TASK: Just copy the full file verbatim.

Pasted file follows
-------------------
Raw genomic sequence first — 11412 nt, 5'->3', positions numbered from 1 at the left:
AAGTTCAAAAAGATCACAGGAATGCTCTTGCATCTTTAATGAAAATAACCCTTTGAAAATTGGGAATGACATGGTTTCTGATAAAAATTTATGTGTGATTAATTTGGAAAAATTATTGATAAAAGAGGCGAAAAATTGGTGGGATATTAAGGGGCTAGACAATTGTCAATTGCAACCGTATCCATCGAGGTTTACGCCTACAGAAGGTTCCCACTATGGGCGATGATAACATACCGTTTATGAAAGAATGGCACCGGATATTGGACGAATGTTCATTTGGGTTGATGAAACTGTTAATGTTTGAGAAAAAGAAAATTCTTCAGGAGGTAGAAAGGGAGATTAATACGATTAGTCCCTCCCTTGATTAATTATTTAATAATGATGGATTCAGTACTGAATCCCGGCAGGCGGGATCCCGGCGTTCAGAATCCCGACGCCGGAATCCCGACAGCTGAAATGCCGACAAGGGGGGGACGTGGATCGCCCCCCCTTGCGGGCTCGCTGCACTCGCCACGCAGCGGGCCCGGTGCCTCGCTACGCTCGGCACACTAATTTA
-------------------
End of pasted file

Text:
Raw genomic sequence first — 11412 nt, 5'->3', positions numbered from 1 at the left:
AAGTTCAAAAAGATCACAGGAATGCTCTTGCATCTTTAATGAAAATAACCCTTTGAAAATTGGGAATGACATGGTTTCTGATAAAAATTTATGTGTGATTAATTTGGAAAAATTATTGATAAAAGAGGCGAAAAATTGGTGGGATATTAAGGGGCTAGACAATTGTCAATTGCAACCGTATCCATCGAGGTTTACGCCTACAGAAGGTTCCCACTATGGGCGATGATAACATACCGTTTATGAAAGAATGGCACCGGATATTGGACGAATGTTCATTTGGGTTGATGAAACTGTTAATGTTTGAGAAAAAGAAAATTCTTCAGGAGGTAGAAAGGGAGATTAATACGATTAGTCCCTCCCTTGATTAATTATTTAATAATGATGGATTCAGTACTGAATCCCGGCAGGCGGGATCCCGGCGTTCAGAATCCCGACGCCGGAATCCCGACAGCTGAAATGCCGACAAGGGGGGGACGTGGATCGCCCCCCCTTGCGGGCTCGCTGCACTCGCCACGCAGCGGGCCCGGTGCCTCGCTACGCTCGGCACACTAATTTA